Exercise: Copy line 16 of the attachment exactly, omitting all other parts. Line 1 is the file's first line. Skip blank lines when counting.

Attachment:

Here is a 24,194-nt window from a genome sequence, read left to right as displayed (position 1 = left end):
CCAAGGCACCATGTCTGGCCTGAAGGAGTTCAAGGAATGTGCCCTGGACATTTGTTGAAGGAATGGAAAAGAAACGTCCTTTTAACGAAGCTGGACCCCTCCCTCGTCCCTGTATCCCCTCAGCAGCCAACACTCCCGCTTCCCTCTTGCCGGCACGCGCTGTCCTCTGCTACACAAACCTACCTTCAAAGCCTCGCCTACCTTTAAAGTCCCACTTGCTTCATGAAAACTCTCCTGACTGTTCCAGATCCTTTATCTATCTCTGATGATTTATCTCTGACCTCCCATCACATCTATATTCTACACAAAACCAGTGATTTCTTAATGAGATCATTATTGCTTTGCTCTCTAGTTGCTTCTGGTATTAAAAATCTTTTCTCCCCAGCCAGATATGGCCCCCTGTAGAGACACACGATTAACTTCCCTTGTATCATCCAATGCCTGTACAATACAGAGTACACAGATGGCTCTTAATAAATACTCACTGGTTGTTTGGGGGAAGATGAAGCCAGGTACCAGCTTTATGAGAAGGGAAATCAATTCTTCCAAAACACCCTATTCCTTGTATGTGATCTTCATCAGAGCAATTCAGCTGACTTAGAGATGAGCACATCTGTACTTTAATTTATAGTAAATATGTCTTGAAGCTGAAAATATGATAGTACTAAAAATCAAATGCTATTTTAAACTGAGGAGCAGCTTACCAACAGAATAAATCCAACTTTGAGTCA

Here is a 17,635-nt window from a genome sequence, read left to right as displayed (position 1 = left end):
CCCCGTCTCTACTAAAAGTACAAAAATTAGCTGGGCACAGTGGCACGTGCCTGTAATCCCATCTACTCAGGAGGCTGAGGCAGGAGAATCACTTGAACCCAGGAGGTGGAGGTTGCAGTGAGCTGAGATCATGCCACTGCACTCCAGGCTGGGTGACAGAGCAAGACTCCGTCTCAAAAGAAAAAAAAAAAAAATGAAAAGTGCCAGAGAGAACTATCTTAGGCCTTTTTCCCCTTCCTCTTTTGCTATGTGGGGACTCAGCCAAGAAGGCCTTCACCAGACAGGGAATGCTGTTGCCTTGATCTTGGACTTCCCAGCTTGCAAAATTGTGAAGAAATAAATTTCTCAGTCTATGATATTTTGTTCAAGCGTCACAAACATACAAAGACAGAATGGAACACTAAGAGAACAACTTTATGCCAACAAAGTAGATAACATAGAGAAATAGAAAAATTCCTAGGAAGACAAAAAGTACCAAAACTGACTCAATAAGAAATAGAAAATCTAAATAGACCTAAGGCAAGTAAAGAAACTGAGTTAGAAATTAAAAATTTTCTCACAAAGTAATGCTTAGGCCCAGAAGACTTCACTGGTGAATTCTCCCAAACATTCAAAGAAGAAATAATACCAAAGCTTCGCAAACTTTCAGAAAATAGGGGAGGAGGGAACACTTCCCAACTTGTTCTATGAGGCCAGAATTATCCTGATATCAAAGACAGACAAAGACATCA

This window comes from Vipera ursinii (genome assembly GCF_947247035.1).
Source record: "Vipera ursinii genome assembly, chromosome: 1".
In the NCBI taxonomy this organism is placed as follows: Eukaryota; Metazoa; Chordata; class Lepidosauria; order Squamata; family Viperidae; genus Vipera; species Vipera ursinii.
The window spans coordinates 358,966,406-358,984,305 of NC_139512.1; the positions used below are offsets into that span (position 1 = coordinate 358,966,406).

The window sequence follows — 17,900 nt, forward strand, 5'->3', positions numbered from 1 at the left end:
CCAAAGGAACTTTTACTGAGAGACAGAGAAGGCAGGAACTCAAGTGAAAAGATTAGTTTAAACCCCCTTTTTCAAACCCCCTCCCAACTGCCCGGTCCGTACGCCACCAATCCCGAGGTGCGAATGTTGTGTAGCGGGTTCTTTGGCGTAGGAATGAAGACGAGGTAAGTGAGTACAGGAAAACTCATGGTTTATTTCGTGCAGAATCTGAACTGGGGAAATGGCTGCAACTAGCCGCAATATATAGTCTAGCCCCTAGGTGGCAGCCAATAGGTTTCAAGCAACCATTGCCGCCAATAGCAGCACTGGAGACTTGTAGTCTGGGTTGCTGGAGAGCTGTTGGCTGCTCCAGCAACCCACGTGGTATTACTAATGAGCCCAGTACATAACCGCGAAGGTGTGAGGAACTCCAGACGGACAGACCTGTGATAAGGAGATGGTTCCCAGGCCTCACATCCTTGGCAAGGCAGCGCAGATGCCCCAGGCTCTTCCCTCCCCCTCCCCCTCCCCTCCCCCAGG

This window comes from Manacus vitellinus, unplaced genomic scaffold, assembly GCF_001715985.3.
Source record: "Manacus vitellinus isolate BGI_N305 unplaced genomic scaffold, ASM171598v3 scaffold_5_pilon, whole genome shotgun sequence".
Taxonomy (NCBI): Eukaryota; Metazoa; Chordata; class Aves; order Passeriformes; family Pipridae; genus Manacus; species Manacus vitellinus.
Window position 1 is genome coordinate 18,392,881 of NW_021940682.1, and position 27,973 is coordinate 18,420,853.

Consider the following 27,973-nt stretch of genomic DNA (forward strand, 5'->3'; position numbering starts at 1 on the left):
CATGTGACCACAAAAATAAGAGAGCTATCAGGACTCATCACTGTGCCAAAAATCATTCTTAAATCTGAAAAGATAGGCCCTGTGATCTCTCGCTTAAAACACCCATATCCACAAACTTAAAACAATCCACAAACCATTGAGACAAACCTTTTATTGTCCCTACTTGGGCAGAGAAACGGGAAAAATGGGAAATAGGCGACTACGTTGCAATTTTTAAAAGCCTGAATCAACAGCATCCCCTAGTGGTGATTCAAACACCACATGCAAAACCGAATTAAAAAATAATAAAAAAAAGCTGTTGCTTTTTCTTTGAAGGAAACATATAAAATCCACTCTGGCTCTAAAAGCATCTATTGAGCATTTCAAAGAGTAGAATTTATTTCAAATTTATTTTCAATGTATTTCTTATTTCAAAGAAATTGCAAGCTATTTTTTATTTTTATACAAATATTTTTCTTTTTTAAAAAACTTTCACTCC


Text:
CATGTGACCACAAAAATAAGAGAGCTATCAGGACTCATCACTGTGCCAAAAATCATTCTTAAATCTGAAAAGATAGGCCCTGTGATCTCTCGCTTAAAACACCCATATCCACAAACTTAAAACAATCCACAAACCATTGAGACAAACCTTTTATTGTCCCTACTTGGGCAGAGAAACGGGAAAAATGGGAAATAGGCGACTACGTTGCAATTTTTAAAAGCCTGAATCAACAGCATCCCCTAGTGGTGATTCAAACACCACATGCAAAACCGAATTAAAAAATAATAAAAAAAAGCTGTTGCTTTTTCTTTGAAGGAAACATATAAAATCCACTCTGGCTCTAAAAGCATCTATTGAGCATTTCAAAGAGTAGAATTTATTTCAAATTTATTTTCAATGTATTTCTTATTTCAAAGAAATTGCAAGCTATTTTTTATTTTTATACAAATATTTTTCTTTTTTAAAAAACTTTCACTCC